Daniel Marx, a former finance secretary in Argentina and debt negotiator, said it had become untenable for Mr. Guzmán to continue in his post amid strong opposition within the government. The big question now is who will replace him.
“It seems important to me to see how the void is filled,” Mr. Marx said. “Not only the person but the economic policy direction to get out from all the skepticism and the problems that have been dragging on for quite some time.”
As of Sunday morning, there was no news on a successor and President Fernández had not yet publicly addressed the departure, suggesting that the government had been caught off guard.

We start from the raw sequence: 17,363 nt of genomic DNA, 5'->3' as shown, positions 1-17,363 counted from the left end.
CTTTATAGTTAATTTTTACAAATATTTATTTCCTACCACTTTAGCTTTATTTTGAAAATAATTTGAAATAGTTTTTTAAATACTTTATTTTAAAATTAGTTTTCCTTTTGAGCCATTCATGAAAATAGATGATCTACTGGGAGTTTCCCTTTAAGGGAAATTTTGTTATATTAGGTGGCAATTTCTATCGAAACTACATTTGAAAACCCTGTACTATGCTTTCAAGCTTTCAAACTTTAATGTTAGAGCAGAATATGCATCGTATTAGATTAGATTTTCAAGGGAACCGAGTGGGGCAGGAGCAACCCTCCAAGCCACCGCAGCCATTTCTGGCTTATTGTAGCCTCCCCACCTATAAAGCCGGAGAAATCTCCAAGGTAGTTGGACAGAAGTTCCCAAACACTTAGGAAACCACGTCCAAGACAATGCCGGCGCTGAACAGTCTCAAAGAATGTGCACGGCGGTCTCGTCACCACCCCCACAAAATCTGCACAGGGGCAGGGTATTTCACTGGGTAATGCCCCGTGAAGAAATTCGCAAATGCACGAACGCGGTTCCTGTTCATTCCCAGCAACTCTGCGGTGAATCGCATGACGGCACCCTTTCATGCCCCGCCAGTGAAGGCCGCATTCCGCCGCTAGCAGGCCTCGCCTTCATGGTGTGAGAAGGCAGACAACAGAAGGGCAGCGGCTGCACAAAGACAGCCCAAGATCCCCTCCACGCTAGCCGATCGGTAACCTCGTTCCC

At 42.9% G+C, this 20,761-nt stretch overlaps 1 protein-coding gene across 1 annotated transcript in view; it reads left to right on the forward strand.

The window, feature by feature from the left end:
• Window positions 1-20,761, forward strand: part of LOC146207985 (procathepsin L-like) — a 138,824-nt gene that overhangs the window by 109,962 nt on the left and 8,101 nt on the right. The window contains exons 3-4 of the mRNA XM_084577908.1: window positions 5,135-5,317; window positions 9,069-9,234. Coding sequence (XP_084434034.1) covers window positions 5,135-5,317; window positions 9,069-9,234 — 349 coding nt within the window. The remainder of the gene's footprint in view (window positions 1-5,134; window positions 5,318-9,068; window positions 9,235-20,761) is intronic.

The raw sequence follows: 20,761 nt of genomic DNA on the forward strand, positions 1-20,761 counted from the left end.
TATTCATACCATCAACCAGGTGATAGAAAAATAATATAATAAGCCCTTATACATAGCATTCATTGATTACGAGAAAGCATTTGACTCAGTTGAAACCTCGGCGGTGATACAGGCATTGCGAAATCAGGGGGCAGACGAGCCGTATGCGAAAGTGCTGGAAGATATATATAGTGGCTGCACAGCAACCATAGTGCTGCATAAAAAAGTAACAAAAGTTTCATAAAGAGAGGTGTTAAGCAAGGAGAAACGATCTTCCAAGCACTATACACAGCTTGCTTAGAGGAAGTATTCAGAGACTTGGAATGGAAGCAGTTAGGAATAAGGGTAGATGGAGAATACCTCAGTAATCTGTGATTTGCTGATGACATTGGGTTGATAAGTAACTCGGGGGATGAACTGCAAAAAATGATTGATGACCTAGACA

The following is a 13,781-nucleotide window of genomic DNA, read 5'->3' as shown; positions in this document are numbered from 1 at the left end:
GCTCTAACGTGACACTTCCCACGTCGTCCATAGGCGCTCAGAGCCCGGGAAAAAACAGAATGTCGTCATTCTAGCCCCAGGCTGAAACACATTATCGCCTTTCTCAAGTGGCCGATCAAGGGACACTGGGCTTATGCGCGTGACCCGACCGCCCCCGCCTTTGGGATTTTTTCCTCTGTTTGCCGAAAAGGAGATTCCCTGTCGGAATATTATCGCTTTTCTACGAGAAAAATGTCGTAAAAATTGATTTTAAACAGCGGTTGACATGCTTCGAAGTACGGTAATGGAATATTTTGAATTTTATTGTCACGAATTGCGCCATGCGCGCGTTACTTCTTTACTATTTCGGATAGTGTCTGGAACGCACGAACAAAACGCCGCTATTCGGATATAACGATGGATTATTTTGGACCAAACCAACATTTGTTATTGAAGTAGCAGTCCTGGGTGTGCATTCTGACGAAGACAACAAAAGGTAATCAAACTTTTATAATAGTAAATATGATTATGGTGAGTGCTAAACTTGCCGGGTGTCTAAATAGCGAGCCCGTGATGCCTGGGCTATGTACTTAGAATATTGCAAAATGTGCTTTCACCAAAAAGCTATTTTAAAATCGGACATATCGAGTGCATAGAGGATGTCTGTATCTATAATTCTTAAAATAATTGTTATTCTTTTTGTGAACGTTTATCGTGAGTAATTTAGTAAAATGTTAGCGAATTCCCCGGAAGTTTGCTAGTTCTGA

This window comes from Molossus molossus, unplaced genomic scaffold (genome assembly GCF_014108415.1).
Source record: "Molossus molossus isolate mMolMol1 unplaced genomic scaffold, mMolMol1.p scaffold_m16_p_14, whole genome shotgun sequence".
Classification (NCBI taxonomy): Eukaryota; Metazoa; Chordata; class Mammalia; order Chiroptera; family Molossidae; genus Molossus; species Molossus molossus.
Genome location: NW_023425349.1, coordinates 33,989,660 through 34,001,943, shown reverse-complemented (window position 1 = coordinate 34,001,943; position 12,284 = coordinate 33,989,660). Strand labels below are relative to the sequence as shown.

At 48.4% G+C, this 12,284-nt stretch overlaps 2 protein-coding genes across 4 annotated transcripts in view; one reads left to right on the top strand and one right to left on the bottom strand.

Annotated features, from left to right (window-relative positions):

Some investors were concerned about how the departure would affect the country’s ability to meet its obligations with the I.M.F., which include targets for inflation, reserve levels and the fiscal balance — all already under pressure.
“This is not good and confirms that there is a political problem,” said Maria Castiglioni, an economist at CT Asesores Económicos, adding that it raised questions about whether the government would be able to take the necessary measures to deal with the crisis.
Horacio Larghi, economist and director of the consulting firm Invenomica, said what mattered most was whether the new economy minister had license to act.
“As for who replaces him, the name doesn’t matter so much,” Mr. Larghi said. “What matters is whether or not the person will have the power to do anything.”